Time Out New York: What did that show you about your work and your ideas?
Carolee Schneemann:
It just confirmed that one could go further with that and use more varied aspects of space and material. But a lot of it is very instinctual: Up to and Including Her Limits [1973–76] starts by watching my friend, a tree surgeon, hanging his harness and cutting the tree limbs. [In this reaction to Jackson Pollock’s painting process, Schneemann is suspended in a tree surgeon’s harness on a three-quarter-inch Manila rope that she raises or lowers manually in order to draw.] Because of Water Light/Water Needle, I recognized the three-quarter-inch Manila rope and thought, I can work with that. And the harness is a very interesting, also antigravitational source of suspension and momentum. So even if it’s intuition, intuition is everything that you know and have ever done. It’s not blind, but it doesn’t have a predetermination.

Time Out New York: Was it fairly easy to find willing dancers and willing bodies at Judson?
Carolee Schneemann:
Yes! Because we were all in the initial group and the premise was to help each other and be available. And I was thrilled to be in the running piece or the standing-and-chanting piece. We all wanted to give whatever somebody might need. For Meat Joy, the performers were all, with maybe one exception, untrained people that I found in bars and on street corners.

Time Out New York: Why did you want them untrained?
Carolee Schneemann:
I wanted to escape the dancer’s sense of physical construction and predictive motion and momentum. I wanted people that could just fling themselves into space and feel an adventurous confidence, and I had reached a point with trained dancers where that was too much of an imposition coming from me. I wasn’t a dancer, and some of them felt that the work was not safe for them or too messy. They’re highly trained to break the forms that they’d been trained in. And I was coming in from a different direction. It was painterly and gestural. In the ’60s, none of us knew that this would matter to anybody very much. [Laughs] I think you never know. You kind of know, but it’s so uncertain. There’s a crucial transformation underway. Will it enlarge? It certainly has more than enlarged. The concept of performance is viral. It can be anything, anything.

Time Out New York: What do you think of that?
Carolee Schneemann:
Well, I can’t say because anything that I say becomes exaggerated in its reception. I guess everyone should be encouraged. [Laughs slyly]

Time Out New York: Had you had any training in dance yourself?
Carolee Schneemann: Not really, but I always danced before I painted to Bach or to rock & roll to really feel energized. It was sort of a private, secret thing. I’d close the door, put the music on and go to the studio to paint. I kind of still do it.

Time Out New York: Why is Judson Church, as a place, special to you?
Carolee Schneemann:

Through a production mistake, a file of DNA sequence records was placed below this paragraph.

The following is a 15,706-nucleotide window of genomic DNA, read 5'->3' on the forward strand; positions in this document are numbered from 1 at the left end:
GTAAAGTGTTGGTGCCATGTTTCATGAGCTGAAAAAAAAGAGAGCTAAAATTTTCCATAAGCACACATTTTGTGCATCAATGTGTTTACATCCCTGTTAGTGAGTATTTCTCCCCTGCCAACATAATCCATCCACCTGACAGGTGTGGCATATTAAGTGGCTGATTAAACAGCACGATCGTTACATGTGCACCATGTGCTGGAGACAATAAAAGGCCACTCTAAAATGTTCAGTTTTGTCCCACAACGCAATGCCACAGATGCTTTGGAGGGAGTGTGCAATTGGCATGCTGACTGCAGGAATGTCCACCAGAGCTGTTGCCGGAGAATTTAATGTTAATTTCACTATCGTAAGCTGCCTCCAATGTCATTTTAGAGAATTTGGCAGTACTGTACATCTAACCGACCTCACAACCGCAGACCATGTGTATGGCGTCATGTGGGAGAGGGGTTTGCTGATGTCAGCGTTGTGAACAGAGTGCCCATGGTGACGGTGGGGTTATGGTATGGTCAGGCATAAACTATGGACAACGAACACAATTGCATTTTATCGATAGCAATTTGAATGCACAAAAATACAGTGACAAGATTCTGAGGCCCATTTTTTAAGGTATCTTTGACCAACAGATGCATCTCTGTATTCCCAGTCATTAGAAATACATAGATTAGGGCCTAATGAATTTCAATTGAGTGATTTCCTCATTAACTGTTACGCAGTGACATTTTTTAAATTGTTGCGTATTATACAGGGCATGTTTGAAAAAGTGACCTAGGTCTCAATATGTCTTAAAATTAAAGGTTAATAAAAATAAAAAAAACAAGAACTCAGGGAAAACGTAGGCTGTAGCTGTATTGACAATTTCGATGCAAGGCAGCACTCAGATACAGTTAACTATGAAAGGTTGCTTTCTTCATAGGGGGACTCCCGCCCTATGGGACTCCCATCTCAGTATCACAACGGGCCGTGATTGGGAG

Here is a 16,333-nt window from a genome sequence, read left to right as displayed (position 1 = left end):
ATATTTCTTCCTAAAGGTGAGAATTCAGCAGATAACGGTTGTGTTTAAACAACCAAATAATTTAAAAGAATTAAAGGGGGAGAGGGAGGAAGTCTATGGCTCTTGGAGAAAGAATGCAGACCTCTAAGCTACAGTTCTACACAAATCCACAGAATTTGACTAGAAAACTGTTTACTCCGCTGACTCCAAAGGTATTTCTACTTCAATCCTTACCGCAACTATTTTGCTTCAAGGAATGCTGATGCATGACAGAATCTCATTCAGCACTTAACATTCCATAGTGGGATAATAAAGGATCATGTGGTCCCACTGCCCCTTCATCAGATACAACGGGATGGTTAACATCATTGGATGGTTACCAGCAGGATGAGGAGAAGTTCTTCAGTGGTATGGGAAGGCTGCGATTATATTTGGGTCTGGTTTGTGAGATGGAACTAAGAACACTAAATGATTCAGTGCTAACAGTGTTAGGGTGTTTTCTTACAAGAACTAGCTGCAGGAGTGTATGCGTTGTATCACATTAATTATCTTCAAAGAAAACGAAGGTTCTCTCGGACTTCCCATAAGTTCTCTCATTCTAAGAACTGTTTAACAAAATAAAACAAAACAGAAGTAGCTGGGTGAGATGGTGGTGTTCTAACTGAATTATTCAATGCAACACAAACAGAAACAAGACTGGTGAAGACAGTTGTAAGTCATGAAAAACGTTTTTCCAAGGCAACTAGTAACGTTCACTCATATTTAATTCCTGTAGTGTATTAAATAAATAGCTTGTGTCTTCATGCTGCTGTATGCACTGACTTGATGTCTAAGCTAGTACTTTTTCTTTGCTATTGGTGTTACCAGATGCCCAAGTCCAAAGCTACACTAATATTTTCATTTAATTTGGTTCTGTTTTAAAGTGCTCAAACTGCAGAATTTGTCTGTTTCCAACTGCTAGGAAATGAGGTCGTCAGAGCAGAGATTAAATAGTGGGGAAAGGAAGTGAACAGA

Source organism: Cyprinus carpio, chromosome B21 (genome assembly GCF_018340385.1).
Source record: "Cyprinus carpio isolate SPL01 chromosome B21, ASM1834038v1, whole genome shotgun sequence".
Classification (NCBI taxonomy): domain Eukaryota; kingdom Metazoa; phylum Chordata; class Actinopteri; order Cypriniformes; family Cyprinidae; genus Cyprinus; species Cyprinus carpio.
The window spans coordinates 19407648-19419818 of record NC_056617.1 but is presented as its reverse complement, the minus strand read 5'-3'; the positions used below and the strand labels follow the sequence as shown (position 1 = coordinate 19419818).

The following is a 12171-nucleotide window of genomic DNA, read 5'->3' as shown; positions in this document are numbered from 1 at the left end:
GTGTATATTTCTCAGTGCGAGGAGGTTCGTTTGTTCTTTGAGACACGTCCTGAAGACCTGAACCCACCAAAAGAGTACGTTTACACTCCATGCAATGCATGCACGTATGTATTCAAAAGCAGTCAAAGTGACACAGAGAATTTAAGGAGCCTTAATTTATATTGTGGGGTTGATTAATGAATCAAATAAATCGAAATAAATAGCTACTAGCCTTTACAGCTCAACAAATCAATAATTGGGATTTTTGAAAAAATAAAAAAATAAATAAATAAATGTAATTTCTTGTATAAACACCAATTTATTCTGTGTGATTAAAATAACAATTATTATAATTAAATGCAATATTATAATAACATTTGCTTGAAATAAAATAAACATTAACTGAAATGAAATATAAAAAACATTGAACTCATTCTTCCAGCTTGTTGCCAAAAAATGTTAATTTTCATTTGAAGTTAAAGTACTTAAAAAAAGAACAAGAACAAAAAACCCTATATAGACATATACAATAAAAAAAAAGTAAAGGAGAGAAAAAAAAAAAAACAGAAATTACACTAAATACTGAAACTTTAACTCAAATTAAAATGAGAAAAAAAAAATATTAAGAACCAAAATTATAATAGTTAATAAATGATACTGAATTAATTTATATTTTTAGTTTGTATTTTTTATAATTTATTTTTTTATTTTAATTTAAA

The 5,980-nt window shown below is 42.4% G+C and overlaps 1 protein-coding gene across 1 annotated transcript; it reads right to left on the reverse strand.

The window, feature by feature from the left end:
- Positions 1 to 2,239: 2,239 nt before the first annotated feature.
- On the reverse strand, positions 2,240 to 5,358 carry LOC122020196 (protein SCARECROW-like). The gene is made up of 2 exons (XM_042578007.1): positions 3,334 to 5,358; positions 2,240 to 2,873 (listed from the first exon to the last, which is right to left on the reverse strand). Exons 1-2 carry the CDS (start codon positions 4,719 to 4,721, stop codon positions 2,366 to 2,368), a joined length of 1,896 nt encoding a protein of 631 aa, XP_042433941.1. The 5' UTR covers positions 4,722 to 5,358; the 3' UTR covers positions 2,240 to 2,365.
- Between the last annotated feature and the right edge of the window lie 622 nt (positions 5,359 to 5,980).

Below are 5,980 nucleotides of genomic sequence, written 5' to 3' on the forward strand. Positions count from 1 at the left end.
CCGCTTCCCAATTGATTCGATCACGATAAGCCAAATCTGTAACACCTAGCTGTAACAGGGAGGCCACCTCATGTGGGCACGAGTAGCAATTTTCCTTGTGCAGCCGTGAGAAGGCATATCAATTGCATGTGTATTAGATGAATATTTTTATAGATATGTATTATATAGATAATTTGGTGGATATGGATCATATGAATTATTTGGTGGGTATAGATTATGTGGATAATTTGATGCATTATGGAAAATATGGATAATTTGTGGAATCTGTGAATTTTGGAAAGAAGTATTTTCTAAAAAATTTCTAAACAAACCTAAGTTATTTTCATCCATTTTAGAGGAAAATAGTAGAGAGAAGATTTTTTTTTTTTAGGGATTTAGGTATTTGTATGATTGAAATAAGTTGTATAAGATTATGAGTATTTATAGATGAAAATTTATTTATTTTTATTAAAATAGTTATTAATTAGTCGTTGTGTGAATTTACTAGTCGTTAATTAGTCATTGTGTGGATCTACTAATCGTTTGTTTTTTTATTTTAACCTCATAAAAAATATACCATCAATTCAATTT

Well, it’s exquisite. The proportion, the architecture—it’s a beautiful, almost Romanesque, structure and it has such enriched memories. I’m sure it’s like this for most dancers and performers: When you inhabit and physicalize a space and bring something to life in it, it stays with you—it’s almost like a habitation. So I have that with every place where I was able to realize a very strong work. I think especially Judson, because the proportion is so beautiful. No matter how long I’ve been away, it’s a home base.

Time Out New York: Do you consider yourself to be a choreographer?
Carolee Schneemann:
Sure. But with a parenthetical: a choreographer as extending principals of media. I could say that Robert Whitman is a choreographer; Oldenburg, for sure. Maybe Red Grooms. Or let’s say there are choreographic developments or aspects, but they’re not choreographers the way a choreographer would justifiably define herself or himself. 

Time Out New York: Could you describe your choreographic process?
Carolee Schneemann:
They all start with highly energized drawings of bodies in action or activities, and then if the drawings seemed present or intense enough, I would bring them to the Judson group and see what might come of it. They would study the drawings, and I would begin to choreograph the movements they adapted from the drawings. I would work with duration, position and relationship to the space, which wasn’t always the dancer’s concern at all. For instance, in the Judson gym, we had two basketball hoops and I thought they functioned very strongly as dimensional material—almost as a head and shoulders hanging up there in space—so I was concerned with how they related to our movements, as well as the radiators—things like that. The dancers didn’t pay those any mind. Whereas wherever painters were doing happenings or events, the whole space was seized with energy.

Time Out New York: What are you working on now?
Carolee Schneemann:
I’m doing kinetic sculpture within projection. I saw these shapes—I call them flange—and they’re three and a half or four feet high. I’m not sure what they resemble; maybe wings or leaves. And then I build them out of wax and they’re poured in a foundry. They’re burnt into aluminum shapes, so each original is destroyed and these aluminum sculptures are motorized, with the motor in a computer chip turning them. Three or four of them move from the same base and precariously twist backward or forward or go slowly around and they extend to the wall on an extended kind of arm. They move at 6 RPM, and they’re moving within a projection of a fire that burnt their shapes into the aluminum, so they’re dynamic and they’re big. You walk right into it.

Carolee Schneemann is at Danspace Project at St. Mark’s Church in-the-Bowery Sept 21 and 22.